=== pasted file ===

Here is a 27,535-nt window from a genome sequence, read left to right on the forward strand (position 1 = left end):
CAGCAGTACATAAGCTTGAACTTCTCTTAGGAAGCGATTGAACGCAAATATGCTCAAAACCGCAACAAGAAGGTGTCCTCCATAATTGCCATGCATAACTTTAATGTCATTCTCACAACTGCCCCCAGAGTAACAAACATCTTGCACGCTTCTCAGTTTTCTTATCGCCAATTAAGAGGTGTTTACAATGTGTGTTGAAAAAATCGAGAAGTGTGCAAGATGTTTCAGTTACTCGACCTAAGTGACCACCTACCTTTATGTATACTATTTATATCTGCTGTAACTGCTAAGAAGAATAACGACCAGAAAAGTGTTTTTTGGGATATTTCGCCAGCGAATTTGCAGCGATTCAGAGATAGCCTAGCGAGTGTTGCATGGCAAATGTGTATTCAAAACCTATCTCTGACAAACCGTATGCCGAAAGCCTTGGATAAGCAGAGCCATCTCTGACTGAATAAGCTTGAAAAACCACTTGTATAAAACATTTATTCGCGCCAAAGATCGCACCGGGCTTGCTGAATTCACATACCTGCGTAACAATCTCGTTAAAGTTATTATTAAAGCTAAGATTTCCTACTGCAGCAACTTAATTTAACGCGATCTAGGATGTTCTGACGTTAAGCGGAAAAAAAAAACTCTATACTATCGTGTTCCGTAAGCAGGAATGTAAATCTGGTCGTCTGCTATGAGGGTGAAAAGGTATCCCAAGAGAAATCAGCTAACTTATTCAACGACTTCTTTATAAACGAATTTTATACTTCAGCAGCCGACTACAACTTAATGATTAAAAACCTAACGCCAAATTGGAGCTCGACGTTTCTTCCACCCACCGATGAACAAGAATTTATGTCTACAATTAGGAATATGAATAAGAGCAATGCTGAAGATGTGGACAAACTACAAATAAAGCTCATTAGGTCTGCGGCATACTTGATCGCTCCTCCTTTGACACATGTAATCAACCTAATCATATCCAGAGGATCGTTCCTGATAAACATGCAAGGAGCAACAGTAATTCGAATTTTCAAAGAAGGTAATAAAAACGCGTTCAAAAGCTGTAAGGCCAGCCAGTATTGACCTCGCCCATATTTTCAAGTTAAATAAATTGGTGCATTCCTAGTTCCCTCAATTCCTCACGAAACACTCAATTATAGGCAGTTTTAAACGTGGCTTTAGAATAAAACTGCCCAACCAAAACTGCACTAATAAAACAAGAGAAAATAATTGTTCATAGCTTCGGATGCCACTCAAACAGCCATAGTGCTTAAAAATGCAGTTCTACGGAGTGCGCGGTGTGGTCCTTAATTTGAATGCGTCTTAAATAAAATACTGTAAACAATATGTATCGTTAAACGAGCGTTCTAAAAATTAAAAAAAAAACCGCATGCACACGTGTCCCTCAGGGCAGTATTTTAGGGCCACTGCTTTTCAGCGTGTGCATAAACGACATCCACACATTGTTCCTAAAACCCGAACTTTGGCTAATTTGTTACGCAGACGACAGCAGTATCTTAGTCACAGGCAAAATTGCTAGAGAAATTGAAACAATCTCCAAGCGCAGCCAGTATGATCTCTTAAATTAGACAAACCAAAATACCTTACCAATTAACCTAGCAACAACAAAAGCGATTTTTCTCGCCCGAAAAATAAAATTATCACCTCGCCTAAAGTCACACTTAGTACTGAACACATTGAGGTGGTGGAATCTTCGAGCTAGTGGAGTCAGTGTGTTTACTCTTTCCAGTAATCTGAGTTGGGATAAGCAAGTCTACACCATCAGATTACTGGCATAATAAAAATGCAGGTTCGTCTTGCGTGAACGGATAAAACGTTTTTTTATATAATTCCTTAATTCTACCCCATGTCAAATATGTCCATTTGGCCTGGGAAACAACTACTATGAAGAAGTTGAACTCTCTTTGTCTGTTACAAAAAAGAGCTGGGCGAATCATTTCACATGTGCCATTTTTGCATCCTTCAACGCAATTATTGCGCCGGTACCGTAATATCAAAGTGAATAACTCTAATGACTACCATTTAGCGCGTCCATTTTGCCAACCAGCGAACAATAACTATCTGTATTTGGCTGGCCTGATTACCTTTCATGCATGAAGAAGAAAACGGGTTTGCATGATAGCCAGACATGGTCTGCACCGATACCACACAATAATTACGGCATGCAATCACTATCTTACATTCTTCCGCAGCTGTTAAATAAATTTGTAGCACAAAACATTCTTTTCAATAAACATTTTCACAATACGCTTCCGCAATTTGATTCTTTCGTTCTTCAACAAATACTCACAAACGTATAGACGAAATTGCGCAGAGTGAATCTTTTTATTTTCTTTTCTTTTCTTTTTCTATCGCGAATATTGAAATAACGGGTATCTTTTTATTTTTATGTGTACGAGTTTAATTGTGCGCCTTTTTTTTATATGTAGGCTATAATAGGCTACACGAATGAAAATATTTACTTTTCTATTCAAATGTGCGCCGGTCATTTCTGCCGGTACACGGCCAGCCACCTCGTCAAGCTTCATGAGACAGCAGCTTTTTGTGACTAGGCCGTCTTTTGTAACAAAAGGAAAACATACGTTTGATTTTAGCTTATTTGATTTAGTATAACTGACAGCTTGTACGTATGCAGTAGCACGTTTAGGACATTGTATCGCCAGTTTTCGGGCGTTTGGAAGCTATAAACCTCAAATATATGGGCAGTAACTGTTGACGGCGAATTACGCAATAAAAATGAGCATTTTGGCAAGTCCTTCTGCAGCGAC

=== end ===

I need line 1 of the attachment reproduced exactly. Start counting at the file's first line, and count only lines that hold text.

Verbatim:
Here is a 27,535-nt window from a genome sequence, read left to right on the forward strand (position 1 = left end):